Politics

5th Circuit Court Discovers Law Used in Deportations Doesn't Exist

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Every sixth grader who took civics knows that there are three ways in which one becomes an American citizen: legal immigration, birth on American soil, or to be the child of an American citizen.

Sigifredo Saldana Iracheta is the son of an American man and a Mexican woman, who were not married, and gave birth to him just south of the Texas border. He has since asserted that this makes him a citizen, but the federal government has always rejected his claims. They applied an old law that cited Article 314 of the Mexican Constitution which apparently sought to legitimize out-of-wedlock births.

There is just one problem with that: there is no Article 314 of the Mexican constitution. Currently, the Mexican constitution has 136 articles, none of which deal with marriage save for Article 30, Section B, Paragraph 2 which states that a naturalized Mexican citizen can be “foreigners married to Mexicans who live within the national territory and fulfill all legal requirements.” It seems that Iracheta had been right all along.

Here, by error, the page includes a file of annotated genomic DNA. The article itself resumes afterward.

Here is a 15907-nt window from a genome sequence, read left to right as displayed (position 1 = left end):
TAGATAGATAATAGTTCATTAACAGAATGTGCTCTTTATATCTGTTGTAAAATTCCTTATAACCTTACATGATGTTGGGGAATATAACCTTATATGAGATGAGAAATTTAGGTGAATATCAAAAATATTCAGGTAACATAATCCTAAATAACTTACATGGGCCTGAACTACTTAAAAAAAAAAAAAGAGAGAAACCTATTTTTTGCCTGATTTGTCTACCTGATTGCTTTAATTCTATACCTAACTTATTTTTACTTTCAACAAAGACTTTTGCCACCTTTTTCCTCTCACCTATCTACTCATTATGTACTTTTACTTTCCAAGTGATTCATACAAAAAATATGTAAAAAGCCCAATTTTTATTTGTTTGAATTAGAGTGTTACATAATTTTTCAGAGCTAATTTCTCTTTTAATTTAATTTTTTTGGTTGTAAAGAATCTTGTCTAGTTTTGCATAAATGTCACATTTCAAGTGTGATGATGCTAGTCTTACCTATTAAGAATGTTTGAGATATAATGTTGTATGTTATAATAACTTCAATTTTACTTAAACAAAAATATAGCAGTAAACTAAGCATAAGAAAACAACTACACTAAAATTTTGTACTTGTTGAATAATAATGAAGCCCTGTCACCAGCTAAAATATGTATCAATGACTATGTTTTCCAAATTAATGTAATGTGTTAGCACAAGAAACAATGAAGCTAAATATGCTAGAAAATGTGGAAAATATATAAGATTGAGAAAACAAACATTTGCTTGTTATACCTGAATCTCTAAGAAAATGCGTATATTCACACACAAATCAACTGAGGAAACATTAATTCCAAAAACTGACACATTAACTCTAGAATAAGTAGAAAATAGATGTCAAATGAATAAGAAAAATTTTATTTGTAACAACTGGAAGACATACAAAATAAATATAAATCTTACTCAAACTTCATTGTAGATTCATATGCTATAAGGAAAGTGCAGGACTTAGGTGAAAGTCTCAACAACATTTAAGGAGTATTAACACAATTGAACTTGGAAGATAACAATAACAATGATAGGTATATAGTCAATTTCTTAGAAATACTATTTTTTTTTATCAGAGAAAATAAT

The Naturalization Act of 1790 states that “the children of citizens of the United States that may be born beyond sea, or out of the limits of the United States, shall be considered as natural born citizens.” This law was superseded by a similar law in 1795 that excludes the mention of “natural born citizen,” which is only relevant if Iracheta wanted to run for president.

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The 5th Circuit Court has since ruled in favor of Iracheta and cited that the mistake was perpetuated by the Department of Homeland Security, rejecting their assertion that it’s “a typo” because they cannot refer to the appropriate section of the Mexican constitution. This ruling could potentially open the door to verified citizenship for a number of others deported under this law.